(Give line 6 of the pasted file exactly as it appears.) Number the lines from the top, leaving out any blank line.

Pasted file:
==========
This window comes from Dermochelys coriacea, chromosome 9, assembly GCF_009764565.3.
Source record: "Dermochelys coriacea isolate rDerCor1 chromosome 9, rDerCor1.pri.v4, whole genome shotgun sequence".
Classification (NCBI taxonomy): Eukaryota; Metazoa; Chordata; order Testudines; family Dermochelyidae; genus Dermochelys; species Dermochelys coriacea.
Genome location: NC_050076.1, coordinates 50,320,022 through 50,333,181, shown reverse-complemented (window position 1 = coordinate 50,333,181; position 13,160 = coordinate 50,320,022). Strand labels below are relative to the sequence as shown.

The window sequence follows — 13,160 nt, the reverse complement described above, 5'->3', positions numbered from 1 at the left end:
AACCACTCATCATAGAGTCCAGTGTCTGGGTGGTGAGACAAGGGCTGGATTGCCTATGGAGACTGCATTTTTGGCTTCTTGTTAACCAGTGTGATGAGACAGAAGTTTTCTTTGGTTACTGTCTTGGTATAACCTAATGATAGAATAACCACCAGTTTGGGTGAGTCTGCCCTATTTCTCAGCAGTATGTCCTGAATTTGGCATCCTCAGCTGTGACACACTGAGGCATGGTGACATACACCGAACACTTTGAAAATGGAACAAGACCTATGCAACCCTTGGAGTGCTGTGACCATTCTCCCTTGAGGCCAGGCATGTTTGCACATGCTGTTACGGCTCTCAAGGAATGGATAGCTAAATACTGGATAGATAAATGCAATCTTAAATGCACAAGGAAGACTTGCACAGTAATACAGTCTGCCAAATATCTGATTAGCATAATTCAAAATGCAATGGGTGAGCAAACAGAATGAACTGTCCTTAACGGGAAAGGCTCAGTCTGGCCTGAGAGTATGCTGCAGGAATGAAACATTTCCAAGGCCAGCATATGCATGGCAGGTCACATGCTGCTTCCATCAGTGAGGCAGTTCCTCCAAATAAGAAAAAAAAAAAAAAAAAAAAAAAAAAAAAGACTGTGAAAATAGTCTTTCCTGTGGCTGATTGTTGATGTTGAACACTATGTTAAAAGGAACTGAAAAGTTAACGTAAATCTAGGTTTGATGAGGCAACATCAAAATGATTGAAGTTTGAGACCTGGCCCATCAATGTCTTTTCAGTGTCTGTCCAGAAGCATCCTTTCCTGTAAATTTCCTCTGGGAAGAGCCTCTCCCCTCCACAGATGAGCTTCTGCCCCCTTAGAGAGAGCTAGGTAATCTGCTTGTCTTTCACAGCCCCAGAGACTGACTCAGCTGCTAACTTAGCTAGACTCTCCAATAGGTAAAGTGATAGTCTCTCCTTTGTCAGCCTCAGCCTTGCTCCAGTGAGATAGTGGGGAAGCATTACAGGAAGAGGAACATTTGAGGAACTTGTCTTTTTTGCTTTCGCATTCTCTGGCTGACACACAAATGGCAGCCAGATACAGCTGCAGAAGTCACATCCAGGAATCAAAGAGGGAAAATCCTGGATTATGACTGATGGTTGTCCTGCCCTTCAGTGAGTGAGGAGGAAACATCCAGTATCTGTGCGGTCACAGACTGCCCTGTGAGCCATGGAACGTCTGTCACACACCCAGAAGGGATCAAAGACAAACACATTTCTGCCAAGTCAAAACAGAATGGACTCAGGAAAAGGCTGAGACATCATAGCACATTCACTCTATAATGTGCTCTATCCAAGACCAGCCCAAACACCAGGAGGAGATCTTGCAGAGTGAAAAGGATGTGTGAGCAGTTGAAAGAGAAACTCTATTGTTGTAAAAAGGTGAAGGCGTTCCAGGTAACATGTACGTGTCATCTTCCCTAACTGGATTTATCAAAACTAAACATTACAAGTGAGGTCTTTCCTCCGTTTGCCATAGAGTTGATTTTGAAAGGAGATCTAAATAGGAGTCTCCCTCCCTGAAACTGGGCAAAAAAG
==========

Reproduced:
AACCACTCATCATAGAGTCCAGTGTCTGGGTGGTGAGACAAGGGCTGGATTGCCTATGGAGACTGCATTTTTGGCTTCTTGTTAACCAGTGTGATGAGACAGAAGTTTTCTTTGGTTACTGTCTTGGTATAACCTAATGATAGAATAACCACCAGTTTGGGTGAGTCTGCCCTATTTCTCAGCAGTATGTCCTGAATTTGGCATCCTCAGCTGTGACACACTGAGGCATGGTGACATACACCGAACACTTTGAAAATGGAACAAGACCTATGCAACCCTTGGAGTGCTGTGACCATTCTCCCTTGAGGCCAGGCATGTTTGCACATGCTGTTACGGCTCTCAAGGAATGGATAGCTAAATACTGGATAGATAAATGCAATCTTAAATGCACAAGGAAGACTTGCACAGTAATACAGTCTGCCAAATATCTGATTAGCATAATTCAAAATGCAATGGGTGAGCAAACAGAATGAACTGTCCTTAACGGGAAAGGCTCAGTCTGGCCTGAGAGTATGCTGCAGGAATGAAACATTTCCAAGGCCAGCATATGCATGGCAGGTCACATGCTGCTTCCATCAGTGAGGCAGTTCCTCCAAATAAGAAAAAAAAAAAAAAAAAAAAAAAAAAAAAGACTGTGAAAATAGTCTTTCCTGTGGCTGATTGTTGATGTTGAACACTATGTTAAAAGGAACTGAAAAGTTAACGTAAATCTAGGTTTGATGAGGCAACATCAAAATGATTGAAGTTTGAGACCTGGCCCATCAATGTCTTTTCAGTGTCTGTCCAGAAGCATCCTTTCCTGTAAATTTCCTCTGGGAAGAGCCTCTCCCCTCCACAGATGAGCTTCTGCCCCCTTAGAGAGAGCTAGGTAATCTGCTTGTCTTTCACAGCCCCAGAGACTGACTCAGCTGCTAACTTAGCTAGACTCTCCAATAGGTAAAGTGATAGTCTCTCCTTTGTCAGCCTCAGCCTTGCTCCAGTGAGATAGTGGGGAAGCATTACAGGAAGAGGAACATTTGAGGAACTTGTCTTTTTTGCTTTCGCATTCTCTGGCTGACACACAAATGGCAGCCAGATACAGCTGCAGAAGTCACATCCAGGAATCAAAGAGGGAAAATCCTGGATTATGACTGATGGTTGTCCTGCCCTTCAGTGAGTGAGGAGGAAACATCCAGTATCTGTGCGGTCACAGACTGCCCTGTGAGCCATGGAACGTCTGTCACACACCCAGAAGGGATCAAAGACAAACACATTTCTGCCAAGTCAAAACAGAATGGACTCAGGAAAAGGCTGAGACATCATAGCACATTCACTCTATAATGTGCTCTATCCAAGACCAGCCCAAACACCAGGAGGAGATCTTGCAGAGTGAAAAGGATGTGTGAGCAGTTGAAAGAGAAACTCTATTGTTGTAAAAAGGTGAAGGCGTTCCAGGTAACATGTACGTGTCATCTTCCCTAACTGGATTTATCAAAACTAAACATTACAAGTGAGGTCTTTCCTCCGTTTGCCATAGAGTTGATTTTGAAAGGAGATCTAAATAGGAGTCTCCCTCCCTGAAACTGGGCAAAAAAG